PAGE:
Abstract

Monitoring, or more commonly, modeling of sediment transport in the coastal environment is a critical task with relevance to coastline stability, beach erosion, tracking environmental contaminants, and safety of navigation. Increased intensity and regularity of storms such as Superstorm Sandy heighten the importance of our understanding of sediment transport processes. A weakness of current modeling capabilities is the ability to easily visualize the result in an intuitive manner. Many of the available visualization software packages display only a single variable at once, usually as a two-dimensional, plan-view cross-section. With such limited display capabilities, sophisticated 3D models are undermined in both the interpretation of results and dissemination of information to the public. Here we explore a subset of existing modeling capabilities (specifically, modeling scour around man-made structures) and visualization solutions, examine their shortcomings and present a design for a 4D visualization for sediment transport studies that is based on perceptually-focused data visualization research and recent and ongoing developments in multivariate displays. Vector and scalar fields are co-displayed, yet kept independently identifiable utilizing human perception's separation of color, texture, and motion. Bathymetry, sediment grain-size distribution, and forcing hydrodynamics are a subset of the variables investigated for simultaneous representation. Direct interaction with field data is tested to support rapid validation of sediment transport model results. Our goal is a tight integration of both simulated data and real world observations to support analysis and simulation of the impact of major sediment transport events such as hurricanes. We unite modeled results and field observations within a geodatabase designed as an application schema of the Arc Marine Data Model. Our real-world focus is on the Redbird Artificial Reef Site, roughly 18 nautical miles offshor- Delaware Bay, Delaware, where repeated surveys have identified active scour and bedform migration in 27 m water depth amongst the more than 900 deliberately sunken subway cars and vessels. Coincidently collected high-resolution multibeam bathymetry, backscatter, and side-scan sonar data from surface and autonomous underwater vehicle (AUV) systems along with complementary sub-bottom, grab sample, bottom imagery, and wave and current (via ADCP) datasets provide the basis for analysis. This site is particularly attractive due to overlap with the Delaware Bay Operational Forecast System (DBOFS), a model that provides historical and forecast oceanographic data that can be tested in hindcast against significant changes observed at the site during Superstorm Sandy and in predicting future changes through small-scale modeling around the individual reef objects.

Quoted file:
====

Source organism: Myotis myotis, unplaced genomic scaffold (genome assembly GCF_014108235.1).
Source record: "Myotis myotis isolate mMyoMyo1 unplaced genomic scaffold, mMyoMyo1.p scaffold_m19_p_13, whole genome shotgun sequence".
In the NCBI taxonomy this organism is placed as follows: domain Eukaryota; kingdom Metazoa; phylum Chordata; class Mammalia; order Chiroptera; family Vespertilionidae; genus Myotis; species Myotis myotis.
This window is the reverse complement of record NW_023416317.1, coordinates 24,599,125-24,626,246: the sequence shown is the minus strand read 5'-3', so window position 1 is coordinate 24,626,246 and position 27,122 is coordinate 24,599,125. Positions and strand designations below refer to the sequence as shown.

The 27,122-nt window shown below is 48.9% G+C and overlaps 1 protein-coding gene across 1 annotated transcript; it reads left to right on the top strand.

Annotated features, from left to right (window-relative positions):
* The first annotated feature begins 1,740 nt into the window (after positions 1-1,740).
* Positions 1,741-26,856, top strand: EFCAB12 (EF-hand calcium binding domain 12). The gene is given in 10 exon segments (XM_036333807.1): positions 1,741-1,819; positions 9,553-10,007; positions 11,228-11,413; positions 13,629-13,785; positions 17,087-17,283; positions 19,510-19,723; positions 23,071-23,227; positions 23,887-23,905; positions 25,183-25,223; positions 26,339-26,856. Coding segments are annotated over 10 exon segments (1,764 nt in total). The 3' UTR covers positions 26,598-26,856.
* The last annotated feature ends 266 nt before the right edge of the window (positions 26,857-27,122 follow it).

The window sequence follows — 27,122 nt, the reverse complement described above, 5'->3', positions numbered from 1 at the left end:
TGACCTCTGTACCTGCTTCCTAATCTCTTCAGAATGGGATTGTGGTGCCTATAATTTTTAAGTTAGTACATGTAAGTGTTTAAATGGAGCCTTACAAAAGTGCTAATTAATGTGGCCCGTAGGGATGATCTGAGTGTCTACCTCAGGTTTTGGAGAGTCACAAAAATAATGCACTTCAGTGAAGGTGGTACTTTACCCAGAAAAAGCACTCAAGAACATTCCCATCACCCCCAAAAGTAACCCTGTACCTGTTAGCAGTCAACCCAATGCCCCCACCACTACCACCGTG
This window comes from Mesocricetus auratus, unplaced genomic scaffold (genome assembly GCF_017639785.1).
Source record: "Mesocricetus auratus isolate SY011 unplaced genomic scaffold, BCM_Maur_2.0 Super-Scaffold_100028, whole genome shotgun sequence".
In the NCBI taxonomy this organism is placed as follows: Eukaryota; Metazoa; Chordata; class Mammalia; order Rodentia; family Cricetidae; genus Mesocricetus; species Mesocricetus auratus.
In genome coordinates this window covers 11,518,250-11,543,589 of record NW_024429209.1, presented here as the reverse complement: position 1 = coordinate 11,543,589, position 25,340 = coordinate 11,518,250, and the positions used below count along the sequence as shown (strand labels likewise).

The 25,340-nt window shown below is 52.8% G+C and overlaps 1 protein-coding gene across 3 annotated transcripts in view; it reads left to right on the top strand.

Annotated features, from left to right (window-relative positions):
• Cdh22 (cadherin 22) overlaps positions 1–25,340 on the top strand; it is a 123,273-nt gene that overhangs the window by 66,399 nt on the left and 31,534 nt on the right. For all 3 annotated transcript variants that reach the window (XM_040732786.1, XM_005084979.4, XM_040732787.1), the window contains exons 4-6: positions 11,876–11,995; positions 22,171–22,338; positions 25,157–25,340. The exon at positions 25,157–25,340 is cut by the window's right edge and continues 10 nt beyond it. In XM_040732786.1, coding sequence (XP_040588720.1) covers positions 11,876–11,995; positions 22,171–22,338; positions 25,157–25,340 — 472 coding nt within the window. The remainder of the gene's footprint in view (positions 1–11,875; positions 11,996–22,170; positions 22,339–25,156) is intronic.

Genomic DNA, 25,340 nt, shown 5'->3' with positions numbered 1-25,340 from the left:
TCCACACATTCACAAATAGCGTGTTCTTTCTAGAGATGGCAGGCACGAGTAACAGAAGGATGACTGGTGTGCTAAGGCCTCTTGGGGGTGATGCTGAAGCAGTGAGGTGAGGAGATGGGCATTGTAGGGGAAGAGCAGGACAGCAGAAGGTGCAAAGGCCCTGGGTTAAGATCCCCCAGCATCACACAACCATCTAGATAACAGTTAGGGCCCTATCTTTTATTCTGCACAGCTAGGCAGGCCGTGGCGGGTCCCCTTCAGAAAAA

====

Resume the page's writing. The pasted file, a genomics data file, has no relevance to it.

Publication Date

9-2013

Journal or Conference Title

IEEE Oceans

Pages

1-9

Conference Date

Sept 23-26, 2013

Publisher Place

San Diego, CA, USA

Publisher

IEEE

Document Type

Conference Proceeding

Rights

©2013 MTS

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